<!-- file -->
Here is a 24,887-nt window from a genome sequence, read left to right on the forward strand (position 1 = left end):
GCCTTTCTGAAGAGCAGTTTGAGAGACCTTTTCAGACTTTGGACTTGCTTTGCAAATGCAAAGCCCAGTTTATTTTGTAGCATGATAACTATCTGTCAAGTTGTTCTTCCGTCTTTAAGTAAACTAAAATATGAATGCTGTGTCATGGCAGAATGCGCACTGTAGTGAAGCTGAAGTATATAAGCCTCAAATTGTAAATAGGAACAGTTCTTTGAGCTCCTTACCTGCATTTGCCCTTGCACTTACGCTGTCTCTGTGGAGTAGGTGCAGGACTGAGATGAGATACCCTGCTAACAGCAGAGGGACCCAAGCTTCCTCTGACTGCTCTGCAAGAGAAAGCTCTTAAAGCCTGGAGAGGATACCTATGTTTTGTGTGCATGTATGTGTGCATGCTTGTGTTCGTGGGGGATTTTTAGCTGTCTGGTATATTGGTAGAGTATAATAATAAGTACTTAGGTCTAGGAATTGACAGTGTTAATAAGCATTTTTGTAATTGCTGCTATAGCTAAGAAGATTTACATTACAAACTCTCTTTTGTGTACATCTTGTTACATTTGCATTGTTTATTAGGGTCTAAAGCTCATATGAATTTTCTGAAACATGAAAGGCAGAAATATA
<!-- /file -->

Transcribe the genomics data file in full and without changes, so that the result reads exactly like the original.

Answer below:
Here is a 24,887-nt window from a genome sequence, read left to right on the forward strand (position 1 = left end):
GCCTTTCTGAAGAGCAGTTTGAGAGACCTTTTCAGACTTTGGACTTGCTTTGCAAATGCAAAGCCCAGTTTATTTTGTAGCATGATAACTATCTGTCAAGTTGTTCTTCCGTCTTTAAGTAAACTAAAATATGAATGCTGTGTCATGGCAGAATGCGCACTGTAGTGAAGCTGAAGTATATAAGCCTCAAATTGTAAATAGGAACAGTTCTTTGAGCTCCTTACCTGCATTTGCCCTTGCACTTACGCTGTCTCTGTGGAGTAGGTGCAGGACTGAGATGAGATACCCTGCTAACAGCAGAGGGACCCAAGCTTCCTCTGACTGCTCTGCAAGAGAAAGCTCTTAAAGCCTGGAGAGGATACCTATGTTTTGTGTGCATGTATGTGTGCATGCTTGTGTTCGTGGGGGATTTTTAGCTGTCTGGTATATTGGTAGAGTATAATAATAAGTACTTAGGTCTAGGAATTGACAGTGTTAATAAGCATTTTTGTAATTGCTGCTATAGCTAAGAAGATTTACATTACAAACTCTCTTTTGTGTACATCTTGTTACATTTGCATTGTTTATTAGGGTCTAAAGCTCATATGAATTTTCTGAAACATGAAAGGCAGAAATATA